The man's clothes were bizarre. He wore shiny black shoes, unnaturally tailored trousers made a shiny blue fabric, a housecoat made of yellow and red Chinese silk and a felt top-hat. He had a walking cane tugged under his left arm, made of dark ebony, jade and unspecified bone. Floating just within reach of his right hand was a bag, an ugly hybrid of a briefcase and a Mary Poppins-type carpet bag. He was reading a newspaper that was made of pale parchment.
He didn’t feel the cold. Nor did he look up when a hideous-looking pigeon flew and landed on his bag. He just tutted and turned the page of the paper.
The pigeon wasn’t a pigeon, as I suspect you already knew. It was too fat to be a London pigeon and it looked almost like a parrot, with inky black feathers and evil little eyes.
It made a noise. The man ignored him.
It made a noise again. The man sighed, folded the corner of the paper and sighed at the sight of the bird. “You…”
The bird made a sudden movement, as if it was choking or gagging. The man ignored this violent movement and started to fold his paper.
The bird continued to gag, choke and cough before it vomited an ink blob, which floating in the air, a liquid sphere. The bird looked at the ink sphere with surprise, while the man sighed again.
As if an invisible pen had been dipped into the ink ball, words began to be written in front of the man, floating in the air.
You are needed. Return to the office at one. Hope you are enjoying your morning off. M.
The bird tilted its head, like a dog.
“Tell her I’m coming…” He signed after a long moment. So much for his morning off…
The bird tilted its head, almost as if it was nodding, before it flew away. The man had no idea why he told to the bird his reply. By the time the bird got to the sender, he would be back in his office for the past twenty minutes.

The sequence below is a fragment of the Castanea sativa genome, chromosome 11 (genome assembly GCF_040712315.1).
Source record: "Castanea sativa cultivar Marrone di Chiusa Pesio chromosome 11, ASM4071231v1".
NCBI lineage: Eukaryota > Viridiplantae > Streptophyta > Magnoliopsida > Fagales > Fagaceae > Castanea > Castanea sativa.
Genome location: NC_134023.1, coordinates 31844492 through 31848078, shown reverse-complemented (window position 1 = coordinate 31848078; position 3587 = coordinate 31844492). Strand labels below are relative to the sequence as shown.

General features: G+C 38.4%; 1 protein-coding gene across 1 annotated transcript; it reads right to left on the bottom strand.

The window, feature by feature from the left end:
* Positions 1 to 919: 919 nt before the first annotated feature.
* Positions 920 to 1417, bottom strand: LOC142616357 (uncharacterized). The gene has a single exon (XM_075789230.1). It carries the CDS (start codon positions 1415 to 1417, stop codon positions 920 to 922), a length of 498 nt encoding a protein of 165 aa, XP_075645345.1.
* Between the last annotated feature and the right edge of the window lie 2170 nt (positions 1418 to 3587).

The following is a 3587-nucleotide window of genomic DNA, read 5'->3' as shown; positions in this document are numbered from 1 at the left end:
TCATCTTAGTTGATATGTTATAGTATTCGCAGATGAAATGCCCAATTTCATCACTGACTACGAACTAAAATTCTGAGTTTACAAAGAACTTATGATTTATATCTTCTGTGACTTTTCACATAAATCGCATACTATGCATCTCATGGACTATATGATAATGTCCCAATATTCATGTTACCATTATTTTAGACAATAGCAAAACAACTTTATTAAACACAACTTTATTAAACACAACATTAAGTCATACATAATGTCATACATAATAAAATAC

Maybe I should have sent a text… he thought to himself and he grabbed the carpet bag, opened it and stuffed the paper inside in unclear movement. He closed it and stretched. He felt his bones creak as he began to stand up, his hand holding the head of his cane, a jade dragon head.
If anyone had looked up at that moment, they would have seen a man, almost floating in mid-air.
With his cane, he drew something with the tip of his cane. A small rectangle shape. For a second, nothing happened. Then, there was a creak sound and the sky opened where he had drew the rectangle shape. It was a door in the sky, opening into a something dark and very oak. He stepped forward into he dark.
He was no longer standing on Saint Paul’s, but in a dark wooden office. There was click behind him and the door had snapped shut behind him and vanished, as if it had never existed.
He had stepped into the round, egg-snapped office. There was no natural light, but there were lit candles, hundreds of them coming out of the wall and sitting on the desk in the middle of the room. Because the candles, the room was warm and the man had to remove his top hat.
The desk was covered in papers, jars and, for some unknown reasons, a bag of mint humbugs.
He wasn’t alone in the room. Behind the desk, peacock quill in hand, sat a woman wearing a heavy green dress, with long sleeves and a dark green headscarf wrapped tightly round her head, hiding her hair. She had a long face and heavy eyelids and her pale, milk-like eyes were filling in a long form.
“Ah,” she said in a dark, masculine voice. “You are very nearly late. Take a seat, why don’t you?”
A seat popped into existence behind the man and he sat, crossing his ankles and lowering the carpet-bag to the floor.